Dealing with Choice Overload

Last week, we were having dinner and hanging out with some friends when the subject of Choice Overload came up in conversation. For those who are unaware, the principle basically looks to explain the difficulty people have in taking a decision when faced with too many options. When we talked about it further, we realized how much choice overload complicates our everyday life.

From the moment we wake up, we are bombarded by choices. For me, these include: What clothes to wear to work, what to have for breakfast, what salad to have for lunch, what brand of product to buy at the grocery store (toothpaste, cereal, baked beans, bread, ketchup, potato chips, etc.), what TV show/movie to watch and where to watch it (plain old TV, Netflix, movie theater etc.), what to have for dinner, what flavor of ice cream to have for dessert, etc. This is a just a basic day but I’m sure if you really think about it, you can come up with hundreds or even thousands of more examples. More complicated (but less-frequent) choices include which cellphone carrier and plan to choose, which insurance company and deductible to go with, etc.

If you add it all up, the sheer number of hours we waste over the course of our lives trying to make choices of low-importance is astounding. It has been proven than choice overload is a known contributor to unhappiness and stress and at times even pushes people into making decisions that are against their own best interest. But you don’t need research to tell you this. I’m sure you’ve experienced the feelings of frustration, anger, impatience and helplessness when you’ve been unable to choose something.

To eliminate these negative feelings and start my day on a positive note, I have taken a few tiny steps in the battle against choice overload. Over the last few months, I have been working on drastically cutting the size of my wardrobe. I have eliminated anything I haven’t worn in the last year. If this includes something I really like, I give it a second chance by putting it on “probation” for 3 months. If I find that I still haven’t worn it at the end of 3 months, it joins the rest of my clothes in goodwill. In this way, I have successfully slashed the size of my wardrobe by more than 50% and in doing so have made my daily life a little less stressful. I can now see all the clothes I own in one quick glance and my wardrobe is much better organized. (Not to mention the cathartic feeling that comes from throwing things away and cleaning house.)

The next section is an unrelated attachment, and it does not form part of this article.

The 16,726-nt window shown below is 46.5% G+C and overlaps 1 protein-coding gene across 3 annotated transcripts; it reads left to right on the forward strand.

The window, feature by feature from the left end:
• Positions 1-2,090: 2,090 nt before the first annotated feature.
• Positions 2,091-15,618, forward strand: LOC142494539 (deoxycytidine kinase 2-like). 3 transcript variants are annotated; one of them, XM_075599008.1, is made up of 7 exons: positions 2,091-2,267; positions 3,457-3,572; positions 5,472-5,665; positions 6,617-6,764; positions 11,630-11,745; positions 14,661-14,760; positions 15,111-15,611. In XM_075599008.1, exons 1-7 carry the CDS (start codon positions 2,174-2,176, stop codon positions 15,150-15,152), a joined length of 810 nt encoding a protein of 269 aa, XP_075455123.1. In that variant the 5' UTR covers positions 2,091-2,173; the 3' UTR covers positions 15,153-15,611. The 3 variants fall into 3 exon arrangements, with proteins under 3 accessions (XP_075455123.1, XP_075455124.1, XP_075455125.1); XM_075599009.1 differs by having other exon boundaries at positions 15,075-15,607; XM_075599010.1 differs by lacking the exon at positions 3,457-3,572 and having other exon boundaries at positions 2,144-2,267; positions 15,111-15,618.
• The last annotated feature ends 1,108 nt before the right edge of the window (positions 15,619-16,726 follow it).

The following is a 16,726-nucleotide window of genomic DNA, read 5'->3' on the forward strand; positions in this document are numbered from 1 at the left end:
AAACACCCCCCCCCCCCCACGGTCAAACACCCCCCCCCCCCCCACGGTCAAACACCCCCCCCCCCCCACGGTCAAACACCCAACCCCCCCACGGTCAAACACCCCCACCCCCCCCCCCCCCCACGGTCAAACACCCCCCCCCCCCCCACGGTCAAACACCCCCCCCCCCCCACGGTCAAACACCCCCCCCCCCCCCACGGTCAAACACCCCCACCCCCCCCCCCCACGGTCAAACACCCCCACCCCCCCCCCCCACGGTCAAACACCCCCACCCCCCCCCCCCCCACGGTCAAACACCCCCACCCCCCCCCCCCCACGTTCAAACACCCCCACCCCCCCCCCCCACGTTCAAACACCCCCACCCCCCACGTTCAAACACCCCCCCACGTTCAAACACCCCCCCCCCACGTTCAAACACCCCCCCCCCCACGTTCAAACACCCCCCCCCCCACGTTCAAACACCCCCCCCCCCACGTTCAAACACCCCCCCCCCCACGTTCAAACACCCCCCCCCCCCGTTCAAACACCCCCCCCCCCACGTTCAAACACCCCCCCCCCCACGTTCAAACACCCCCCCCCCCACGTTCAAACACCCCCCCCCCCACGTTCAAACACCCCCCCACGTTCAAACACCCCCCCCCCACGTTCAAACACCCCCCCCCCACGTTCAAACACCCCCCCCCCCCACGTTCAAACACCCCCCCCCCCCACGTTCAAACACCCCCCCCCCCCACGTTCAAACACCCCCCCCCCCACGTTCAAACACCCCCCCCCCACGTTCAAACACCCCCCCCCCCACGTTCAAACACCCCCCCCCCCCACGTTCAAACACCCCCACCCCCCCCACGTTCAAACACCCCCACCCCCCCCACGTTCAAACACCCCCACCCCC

Apart from reducing the size of my wardrobe, the Honey Bee and I have instituted and committed to 2 rules to prevent the problem from getting any bigger.

Rule #1: No one is allowed to buy each other clothes.
This way no one ends up receiving clothes they don’t like. As a result, useless clothes don’t accumulate and increase the size of the wardrobe.

Rule #2: For every new item of clothing that enters the wardrobe, an old item must be removed.
This effectively freezes the wardrobe at its current size and prevents it from growing any bigger.  Another plus point is that it reduces the amount of money you spend on clothing, because it makes you think twice (what can I eliminate?) before making any unnecessary purchases.

These (mostly) simple steps have allowed us to improve the quality of our lives by eliminating some negative feelings from the start of our day and taking back some of the time we wasted in making low-importance choices. Based on what we’ve achieved, I’d highly encourage you to take a step back from your everyday and figure out where you can eliminate some choice overload from your life.

 

(Over the course of my research for this post, I came across a very interesting article from 2010 on the subject by the New York Times. If you are interested and have the time, I highly recommend you read it. Too Many Choices: A Problem That Can Paralyze)

 

 

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